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We have $$ f(x) = \tan(x)-x $$ $$ f: \left(-\frac{\pi}{2}, \frac{\pi}{2}\right) \to \Bbb{R}\ $$

Obviously, $$ f'(x) = \tan^{2}(x) $$

We don't know how the inverse function looks like, let's call the inverse function g(x), what we only know is that:

$$ g'(x) = \frac{1}{f'(g(x))} $$

I did this, and I got $$ g'(x) = \frac{1}{\tan^{2}(g(x))} $$

But our task is to come to $$ g'(x) = (g(x)+x)^{-2} $$

And I just don't know how to get there. Can anyone help me please. I tried my best, what I think of is, that you can rewrite $$ \tan(x) $$ as $$\tan(x) = (\tan(x)-x)+x $$

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  • $\begingroup$ Change your misleading title. $\endgroup$
    – user65203
    Jan 8, 2017 at 17:51
  • $\begingroup$ @YvesDaoust I did it, sorry. $\endgroup$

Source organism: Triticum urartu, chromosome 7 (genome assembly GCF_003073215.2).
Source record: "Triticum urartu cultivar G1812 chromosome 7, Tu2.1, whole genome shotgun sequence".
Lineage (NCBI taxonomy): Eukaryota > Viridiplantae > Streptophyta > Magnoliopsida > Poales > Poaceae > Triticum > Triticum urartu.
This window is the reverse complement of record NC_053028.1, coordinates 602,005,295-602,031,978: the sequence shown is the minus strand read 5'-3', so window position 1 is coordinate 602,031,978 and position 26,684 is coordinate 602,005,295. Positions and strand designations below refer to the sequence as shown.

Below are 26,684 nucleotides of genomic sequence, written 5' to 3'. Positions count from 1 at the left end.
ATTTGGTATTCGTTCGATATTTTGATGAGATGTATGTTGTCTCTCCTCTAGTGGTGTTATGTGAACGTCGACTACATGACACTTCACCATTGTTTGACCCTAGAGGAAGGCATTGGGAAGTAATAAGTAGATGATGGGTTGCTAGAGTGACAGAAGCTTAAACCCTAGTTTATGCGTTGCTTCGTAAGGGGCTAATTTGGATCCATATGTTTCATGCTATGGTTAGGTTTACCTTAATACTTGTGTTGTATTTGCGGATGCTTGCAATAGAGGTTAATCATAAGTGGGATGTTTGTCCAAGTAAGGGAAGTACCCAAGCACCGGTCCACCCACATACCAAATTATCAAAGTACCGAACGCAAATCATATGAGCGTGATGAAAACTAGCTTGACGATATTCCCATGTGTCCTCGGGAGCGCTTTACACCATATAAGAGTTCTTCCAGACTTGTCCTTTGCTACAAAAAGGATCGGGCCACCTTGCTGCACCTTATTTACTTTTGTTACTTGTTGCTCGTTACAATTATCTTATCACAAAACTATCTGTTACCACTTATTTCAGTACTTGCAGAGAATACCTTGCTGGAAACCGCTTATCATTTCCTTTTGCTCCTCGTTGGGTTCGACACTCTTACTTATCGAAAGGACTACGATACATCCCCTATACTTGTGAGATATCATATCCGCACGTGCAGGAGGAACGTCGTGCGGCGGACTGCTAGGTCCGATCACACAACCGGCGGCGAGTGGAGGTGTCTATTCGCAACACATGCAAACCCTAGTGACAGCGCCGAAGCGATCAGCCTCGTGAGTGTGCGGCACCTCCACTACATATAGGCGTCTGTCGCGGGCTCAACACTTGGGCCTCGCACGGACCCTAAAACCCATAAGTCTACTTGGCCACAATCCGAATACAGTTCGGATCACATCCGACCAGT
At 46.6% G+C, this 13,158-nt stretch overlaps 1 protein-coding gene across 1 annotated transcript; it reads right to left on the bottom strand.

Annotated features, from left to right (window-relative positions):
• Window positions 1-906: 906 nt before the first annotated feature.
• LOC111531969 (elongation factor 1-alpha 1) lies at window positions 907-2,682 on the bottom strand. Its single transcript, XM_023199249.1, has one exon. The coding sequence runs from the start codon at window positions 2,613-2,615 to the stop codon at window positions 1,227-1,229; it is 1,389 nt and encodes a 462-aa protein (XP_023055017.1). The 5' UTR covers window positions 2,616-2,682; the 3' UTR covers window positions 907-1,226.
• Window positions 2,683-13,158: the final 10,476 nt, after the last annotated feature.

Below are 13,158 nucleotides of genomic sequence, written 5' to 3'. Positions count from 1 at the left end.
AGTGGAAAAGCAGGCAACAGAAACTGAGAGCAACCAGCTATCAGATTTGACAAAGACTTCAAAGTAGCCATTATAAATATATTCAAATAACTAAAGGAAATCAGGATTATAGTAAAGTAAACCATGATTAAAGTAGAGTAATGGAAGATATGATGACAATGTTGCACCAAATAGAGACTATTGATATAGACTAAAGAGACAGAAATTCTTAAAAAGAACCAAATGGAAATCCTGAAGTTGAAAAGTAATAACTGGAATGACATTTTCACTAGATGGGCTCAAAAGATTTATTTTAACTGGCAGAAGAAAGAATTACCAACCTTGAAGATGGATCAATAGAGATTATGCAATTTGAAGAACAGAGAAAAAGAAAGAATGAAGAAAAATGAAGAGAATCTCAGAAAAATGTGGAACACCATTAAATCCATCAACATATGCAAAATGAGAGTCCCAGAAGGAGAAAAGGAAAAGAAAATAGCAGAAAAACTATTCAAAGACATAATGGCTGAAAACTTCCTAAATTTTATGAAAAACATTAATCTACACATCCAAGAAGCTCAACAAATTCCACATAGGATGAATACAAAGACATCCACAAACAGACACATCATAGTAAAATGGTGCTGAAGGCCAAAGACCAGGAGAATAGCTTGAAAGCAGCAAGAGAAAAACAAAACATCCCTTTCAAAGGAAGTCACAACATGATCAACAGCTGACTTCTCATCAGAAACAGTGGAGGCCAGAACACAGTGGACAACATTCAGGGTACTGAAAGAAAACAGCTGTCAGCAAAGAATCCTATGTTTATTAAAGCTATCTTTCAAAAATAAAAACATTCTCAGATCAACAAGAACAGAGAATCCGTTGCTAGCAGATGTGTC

– Blnpwr
    Jan 8, 2017 at 17:54

1 Answer 1

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You are on the right path, the only remaining thing to do is to rewrite your result as follows: $$g'(x) = \frac{1}{\tan^2(g(x))} = (\tan(g(x))-g(x)+g(x))^{-2} = (f(g(x))+g(x))^{-2} = (x+g(x))^{-2}.$$

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    $\begingroup$ I thank you very much. Obviously, someone voted down your answer, I voted up, therefore you have now 0 votes. Don't get it wrong, please. $\endgroup$
    – Blnpwr
    Jan 8, 2017 at 17:50

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